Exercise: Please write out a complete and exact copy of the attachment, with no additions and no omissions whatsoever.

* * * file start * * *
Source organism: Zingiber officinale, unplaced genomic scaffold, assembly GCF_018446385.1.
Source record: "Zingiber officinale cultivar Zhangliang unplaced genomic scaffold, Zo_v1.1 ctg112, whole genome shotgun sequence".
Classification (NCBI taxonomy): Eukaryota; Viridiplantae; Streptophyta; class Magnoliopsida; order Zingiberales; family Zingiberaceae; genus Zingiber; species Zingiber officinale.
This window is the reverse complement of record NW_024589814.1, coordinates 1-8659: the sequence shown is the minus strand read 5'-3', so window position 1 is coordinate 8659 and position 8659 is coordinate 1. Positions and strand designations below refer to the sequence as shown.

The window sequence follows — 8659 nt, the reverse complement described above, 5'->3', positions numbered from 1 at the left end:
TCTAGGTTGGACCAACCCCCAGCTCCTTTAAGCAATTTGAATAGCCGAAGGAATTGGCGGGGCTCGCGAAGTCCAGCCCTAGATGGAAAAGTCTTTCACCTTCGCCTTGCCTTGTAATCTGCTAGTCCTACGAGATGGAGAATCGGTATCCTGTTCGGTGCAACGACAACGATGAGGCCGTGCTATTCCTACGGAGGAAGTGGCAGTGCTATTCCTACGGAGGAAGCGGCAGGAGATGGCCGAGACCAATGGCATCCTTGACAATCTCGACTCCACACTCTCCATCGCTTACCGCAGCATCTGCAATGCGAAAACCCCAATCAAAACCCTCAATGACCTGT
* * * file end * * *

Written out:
Source organism: Zingiber officinale, unplaced genomic scaffold, assembly GCF_018446385.1.
Source record: "Zingiber officinale cultivar Zhangliang unplaced genomic scaffold, Zo_v1.1 ctg112, whole genome shotgun sequence".
Classification (NCBI taxonomy): Eukaryota; Viridiplantae; Streptophyta; class Magnoliopsida; order Zingiberales; family Zingiberaceae; genus Zingiber; species Zingiber officinale.
This window is the reverse complement of record NW_024589814.1, coordinates 1-8659: the sequence shown is the minus strand read 5'-3', so window position 1 is coordinate 8659 and position 8659 is coordinate 1. Positions and strand designations below refer to the sequence as shown.

The window sequence follows — 8659 nt, the reverse complement described above, 5'->3', positions numbered from 1 at the left end:
TCTAGGTTGGACCAACCCCCAGCTCCTTTAAGCAATTTGAATAGCCGAAGGAATTGGCGGGGCTCGCGAAGTCCAGCCCTAGATGGAAAAGTCTTTCACCTTCGCCTTGCCTTGTAATCTGCTAGTCCTACGAGATGGAGAATCGGTATCCTGTTCGGTGCAACGACAACGATGAGGCCGTGCTATTCCTACGGAGGAAGTGGCAGTGCTATTCCTACGGAGGAAGCGGCAGGAGATGGCCGAGACCAATGGCATCCTTGACAATCTCGACTCCACACTCTCCATCGCTTACCGCAGCATCTGCAATGCGAAAACCCCAATCAAAACCCTCAATGACCTGT